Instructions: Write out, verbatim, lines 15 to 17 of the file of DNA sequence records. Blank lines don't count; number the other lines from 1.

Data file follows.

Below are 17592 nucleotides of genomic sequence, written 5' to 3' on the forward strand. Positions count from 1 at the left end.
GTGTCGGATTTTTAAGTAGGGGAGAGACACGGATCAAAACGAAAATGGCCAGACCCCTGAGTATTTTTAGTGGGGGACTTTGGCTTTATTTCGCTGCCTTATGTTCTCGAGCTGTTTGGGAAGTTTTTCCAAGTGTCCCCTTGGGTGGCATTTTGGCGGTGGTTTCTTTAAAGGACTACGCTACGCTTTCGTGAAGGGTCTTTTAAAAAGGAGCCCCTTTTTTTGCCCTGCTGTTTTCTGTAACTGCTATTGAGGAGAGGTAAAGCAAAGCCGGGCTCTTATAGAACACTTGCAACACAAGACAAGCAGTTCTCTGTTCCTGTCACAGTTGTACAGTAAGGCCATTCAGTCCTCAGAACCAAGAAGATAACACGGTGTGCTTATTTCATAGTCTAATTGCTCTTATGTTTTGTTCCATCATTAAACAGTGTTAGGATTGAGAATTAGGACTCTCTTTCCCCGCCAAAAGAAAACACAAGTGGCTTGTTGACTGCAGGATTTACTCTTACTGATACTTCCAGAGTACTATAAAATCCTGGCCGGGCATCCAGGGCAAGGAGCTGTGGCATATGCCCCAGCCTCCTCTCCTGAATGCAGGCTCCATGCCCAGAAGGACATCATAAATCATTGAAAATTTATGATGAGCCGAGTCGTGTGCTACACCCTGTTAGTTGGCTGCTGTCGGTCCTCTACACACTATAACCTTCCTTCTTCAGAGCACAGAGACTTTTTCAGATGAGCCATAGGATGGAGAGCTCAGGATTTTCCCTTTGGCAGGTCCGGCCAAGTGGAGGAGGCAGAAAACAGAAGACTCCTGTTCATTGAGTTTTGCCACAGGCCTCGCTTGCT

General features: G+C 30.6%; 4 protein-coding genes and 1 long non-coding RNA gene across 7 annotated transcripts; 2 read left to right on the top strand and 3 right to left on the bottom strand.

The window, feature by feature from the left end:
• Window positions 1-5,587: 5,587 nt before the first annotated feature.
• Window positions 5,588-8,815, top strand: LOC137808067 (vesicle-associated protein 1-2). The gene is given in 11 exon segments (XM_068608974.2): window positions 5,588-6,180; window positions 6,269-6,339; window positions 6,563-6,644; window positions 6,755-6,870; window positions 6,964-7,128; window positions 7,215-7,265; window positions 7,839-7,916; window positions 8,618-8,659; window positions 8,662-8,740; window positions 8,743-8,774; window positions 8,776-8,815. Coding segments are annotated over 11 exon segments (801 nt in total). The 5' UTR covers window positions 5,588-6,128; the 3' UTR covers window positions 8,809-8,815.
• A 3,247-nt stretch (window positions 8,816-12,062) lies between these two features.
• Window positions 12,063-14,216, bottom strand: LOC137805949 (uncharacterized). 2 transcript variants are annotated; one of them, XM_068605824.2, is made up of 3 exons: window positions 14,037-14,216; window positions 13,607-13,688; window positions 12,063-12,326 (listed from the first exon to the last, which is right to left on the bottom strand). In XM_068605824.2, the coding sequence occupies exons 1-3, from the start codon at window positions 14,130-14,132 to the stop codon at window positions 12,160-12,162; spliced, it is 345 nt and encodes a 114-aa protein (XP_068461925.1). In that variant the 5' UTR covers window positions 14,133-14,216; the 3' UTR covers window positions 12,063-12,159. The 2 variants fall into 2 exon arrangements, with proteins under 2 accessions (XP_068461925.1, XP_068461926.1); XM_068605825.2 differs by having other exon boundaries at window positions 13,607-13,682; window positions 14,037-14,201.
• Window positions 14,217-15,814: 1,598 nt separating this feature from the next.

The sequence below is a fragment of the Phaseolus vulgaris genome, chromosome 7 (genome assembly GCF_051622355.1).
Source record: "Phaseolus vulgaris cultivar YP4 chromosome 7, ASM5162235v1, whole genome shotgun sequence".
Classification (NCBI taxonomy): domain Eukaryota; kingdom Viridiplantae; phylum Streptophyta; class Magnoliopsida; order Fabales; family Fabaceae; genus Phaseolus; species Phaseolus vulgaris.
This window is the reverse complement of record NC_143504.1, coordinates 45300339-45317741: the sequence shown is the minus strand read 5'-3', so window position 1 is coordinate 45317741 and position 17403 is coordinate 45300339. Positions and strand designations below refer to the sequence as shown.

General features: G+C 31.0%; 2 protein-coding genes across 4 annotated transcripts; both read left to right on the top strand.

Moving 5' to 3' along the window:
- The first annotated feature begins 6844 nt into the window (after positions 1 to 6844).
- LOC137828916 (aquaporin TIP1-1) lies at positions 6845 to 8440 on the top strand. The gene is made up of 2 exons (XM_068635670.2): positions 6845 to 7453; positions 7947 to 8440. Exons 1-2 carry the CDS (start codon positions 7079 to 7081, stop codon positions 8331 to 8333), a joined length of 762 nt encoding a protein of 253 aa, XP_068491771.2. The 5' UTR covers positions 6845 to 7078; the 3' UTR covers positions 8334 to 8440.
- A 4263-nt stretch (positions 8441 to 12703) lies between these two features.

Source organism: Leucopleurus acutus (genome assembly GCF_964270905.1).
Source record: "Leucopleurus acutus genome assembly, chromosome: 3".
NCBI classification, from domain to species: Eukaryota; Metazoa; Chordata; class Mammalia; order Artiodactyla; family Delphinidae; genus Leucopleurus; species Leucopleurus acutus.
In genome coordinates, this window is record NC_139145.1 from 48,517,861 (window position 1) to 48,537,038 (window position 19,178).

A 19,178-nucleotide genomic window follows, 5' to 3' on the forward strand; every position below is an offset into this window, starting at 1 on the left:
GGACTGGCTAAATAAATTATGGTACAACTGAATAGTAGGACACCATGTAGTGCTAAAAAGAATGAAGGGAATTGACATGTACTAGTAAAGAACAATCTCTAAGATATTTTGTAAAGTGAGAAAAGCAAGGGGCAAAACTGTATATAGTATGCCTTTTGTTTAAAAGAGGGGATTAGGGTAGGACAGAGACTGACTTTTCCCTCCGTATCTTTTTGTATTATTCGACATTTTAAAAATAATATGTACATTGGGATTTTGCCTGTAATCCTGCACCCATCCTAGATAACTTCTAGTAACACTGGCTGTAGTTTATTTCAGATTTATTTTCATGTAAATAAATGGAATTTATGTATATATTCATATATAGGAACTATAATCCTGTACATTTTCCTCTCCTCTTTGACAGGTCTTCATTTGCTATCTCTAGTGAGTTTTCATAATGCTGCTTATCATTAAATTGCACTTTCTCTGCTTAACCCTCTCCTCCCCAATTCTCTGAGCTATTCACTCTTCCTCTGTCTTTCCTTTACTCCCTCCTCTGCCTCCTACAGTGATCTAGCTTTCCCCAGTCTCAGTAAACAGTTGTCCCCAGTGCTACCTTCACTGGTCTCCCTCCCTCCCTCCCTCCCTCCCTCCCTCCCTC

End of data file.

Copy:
Moving 5' to 3' along the window:
- The first annotated feature begins 6844 nt into the window (after positions 1 to 6844).
- LOC137828916 (aquaporin TIP1-1) lies at positions 6845 to 8440 on the top strand. The gene is made up of 2 exons (XM_068635670.2): positions 6845 to 7453; positions 7947 to 8440. Exons 1-2 carry the CDS (start codon positions 7079 to 7081, stop codon positions 8331 to 8333), a joined length of 762 nt encoding a protein of 253 aa, XP_068491771.2. The 5' UTR covers positions 6845 to 7078; the 3' UTR covers positions 8334 to 8440.